To study the male remating in D. ananassae, ten mass culture wild type strains derived from different geographic localities were used. All the localities are shown on the map (Fig. 1). Details of these stocks and year of collection are given in Table 1. All these stocks are being maintained on simple culture medium by transferring 50 flies (females and males in equal number) to fresh culture bottles in each generation and have spent varying numbers of generations in the laboratory. In each stock, virgin females and males were collected and aged for seven days in food vials. A single virgin female was placed in a fresh food vial with a single virgin male and the pair was observed for 60 min. When mating occurred, the pair was allowed to complete copulation. Courtship time and duration of copulation were recorded for each mated pair. After copulation, the mated female was aspirated out and replaced with another virgin female and observed for 2 hr. When remating occurred, mating time and duration of copulation were recorded for each pair. If there was no remating within 2 hr, then the pair was discarded. In this way 50 males were observed in each of the ten strains for remating frequency, remating time and duration of copulation in first and second matings (remating). All the tests were performed in a room maintained at approximately 24°C temperature under normal laboratory light condition during morning hours (7–11 AM).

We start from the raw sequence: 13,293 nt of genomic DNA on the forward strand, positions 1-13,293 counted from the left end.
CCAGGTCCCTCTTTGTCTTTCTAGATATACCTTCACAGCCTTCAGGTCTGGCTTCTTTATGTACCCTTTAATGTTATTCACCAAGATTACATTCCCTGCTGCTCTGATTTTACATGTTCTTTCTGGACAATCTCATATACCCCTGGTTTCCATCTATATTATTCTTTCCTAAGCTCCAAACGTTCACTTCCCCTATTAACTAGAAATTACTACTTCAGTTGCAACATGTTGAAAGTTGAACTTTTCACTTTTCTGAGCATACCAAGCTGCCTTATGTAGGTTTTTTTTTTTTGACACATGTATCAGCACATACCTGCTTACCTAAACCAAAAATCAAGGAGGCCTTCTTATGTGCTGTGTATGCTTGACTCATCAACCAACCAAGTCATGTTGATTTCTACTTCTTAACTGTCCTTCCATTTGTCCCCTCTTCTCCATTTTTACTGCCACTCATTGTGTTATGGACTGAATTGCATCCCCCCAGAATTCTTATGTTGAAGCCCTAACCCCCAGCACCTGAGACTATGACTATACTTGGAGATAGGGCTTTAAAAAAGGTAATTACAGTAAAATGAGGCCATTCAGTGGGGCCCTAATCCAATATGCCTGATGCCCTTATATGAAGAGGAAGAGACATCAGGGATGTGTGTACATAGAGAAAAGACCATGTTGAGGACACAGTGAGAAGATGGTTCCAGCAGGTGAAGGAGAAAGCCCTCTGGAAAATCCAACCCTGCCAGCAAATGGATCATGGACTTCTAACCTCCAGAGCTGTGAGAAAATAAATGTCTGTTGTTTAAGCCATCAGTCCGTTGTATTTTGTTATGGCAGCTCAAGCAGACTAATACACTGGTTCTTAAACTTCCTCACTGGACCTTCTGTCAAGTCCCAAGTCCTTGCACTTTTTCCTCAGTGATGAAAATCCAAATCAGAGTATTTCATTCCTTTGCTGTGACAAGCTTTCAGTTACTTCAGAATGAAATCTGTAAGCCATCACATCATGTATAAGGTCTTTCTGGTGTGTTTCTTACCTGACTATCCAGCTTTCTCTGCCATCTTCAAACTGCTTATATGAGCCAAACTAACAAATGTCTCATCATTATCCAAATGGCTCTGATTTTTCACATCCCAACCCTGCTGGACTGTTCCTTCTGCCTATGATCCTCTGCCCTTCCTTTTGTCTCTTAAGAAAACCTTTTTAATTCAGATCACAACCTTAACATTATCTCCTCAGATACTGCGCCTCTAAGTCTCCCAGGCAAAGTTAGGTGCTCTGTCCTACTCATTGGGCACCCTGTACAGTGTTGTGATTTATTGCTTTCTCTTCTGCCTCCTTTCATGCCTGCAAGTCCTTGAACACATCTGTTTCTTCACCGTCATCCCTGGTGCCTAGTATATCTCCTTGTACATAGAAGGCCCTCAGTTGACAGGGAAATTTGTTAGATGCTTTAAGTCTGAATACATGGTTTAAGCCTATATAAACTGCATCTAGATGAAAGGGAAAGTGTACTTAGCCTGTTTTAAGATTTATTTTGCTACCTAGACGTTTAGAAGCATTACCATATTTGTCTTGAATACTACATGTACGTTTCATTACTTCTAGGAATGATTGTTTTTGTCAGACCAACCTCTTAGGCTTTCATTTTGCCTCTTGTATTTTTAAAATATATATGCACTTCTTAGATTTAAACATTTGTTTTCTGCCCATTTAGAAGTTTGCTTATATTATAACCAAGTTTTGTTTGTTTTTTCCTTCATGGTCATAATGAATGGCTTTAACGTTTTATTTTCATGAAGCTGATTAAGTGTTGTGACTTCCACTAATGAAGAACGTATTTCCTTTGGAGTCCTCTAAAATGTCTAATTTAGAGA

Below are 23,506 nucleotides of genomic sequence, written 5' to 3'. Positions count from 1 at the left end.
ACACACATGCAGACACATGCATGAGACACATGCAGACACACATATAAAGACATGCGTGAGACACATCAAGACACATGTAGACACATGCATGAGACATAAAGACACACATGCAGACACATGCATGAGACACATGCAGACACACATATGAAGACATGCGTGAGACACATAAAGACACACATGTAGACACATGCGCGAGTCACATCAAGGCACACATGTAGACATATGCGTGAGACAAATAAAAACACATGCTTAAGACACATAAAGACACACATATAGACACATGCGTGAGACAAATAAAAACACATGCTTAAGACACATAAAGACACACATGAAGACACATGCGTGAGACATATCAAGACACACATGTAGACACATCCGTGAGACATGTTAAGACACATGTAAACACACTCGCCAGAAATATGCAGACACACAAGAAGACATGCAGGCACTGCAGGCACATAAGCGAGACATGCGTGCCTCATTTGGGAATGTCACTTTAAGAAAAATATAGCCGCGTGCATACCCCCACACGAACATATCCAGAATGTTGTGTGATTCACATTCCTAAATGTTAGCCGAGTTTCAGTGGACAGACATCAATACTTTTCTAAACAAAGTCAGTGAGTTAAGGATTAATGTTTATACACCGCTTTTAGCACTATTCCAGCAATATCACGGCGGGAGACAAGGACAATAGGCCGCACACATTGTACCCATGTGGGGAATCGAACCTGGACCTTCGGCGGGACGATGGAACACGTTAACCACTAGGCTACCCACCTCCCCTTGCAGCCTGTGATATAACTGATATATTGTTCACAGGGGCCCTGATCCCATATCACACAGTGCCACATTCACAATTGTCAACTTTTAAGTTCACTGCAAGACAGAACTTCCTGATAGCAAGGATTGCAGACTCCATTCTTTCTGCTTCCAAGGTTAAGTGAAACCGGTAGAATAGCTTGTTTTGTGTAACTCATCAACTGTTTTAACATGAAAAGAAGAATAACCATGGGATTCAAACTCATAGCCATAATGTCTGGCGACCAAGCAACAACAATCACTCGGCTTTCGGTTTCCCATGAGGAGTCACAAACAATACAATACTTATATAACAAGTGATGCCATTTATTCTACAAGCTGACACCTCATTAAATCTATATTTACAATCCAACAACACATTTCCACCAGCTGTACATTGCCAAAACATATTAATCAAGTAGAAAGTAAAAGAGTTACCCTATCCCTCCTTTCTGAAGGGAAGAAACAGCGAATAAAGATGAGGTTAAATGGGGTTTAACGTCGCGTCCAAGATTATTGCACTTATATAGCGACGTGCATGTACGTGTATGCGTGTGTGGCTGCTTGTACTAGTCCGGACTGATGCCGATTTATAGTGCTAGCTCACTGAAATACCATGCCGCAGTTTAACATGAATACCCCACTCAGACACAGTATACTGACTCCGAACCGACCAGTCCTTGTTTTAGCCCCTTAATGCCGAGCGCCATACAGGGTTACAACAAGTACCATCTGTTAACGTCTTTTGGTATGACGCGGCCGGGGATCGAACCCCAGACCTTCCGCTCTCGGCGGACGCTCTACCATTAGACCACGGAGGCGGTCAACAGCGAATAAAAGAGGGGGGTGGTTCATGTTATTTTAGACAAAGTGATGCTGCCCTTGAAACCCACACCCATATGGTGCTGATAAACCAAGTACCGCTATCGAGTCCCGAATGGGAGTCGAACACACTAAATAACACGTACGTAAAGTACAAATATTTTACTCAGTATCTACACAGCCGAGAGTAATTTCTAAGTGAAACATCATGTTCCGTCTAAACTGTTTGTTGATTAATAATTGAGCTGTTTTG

Strains of Drosophila ananassae used for male remating experiment
RESULTS AND DISCUSSION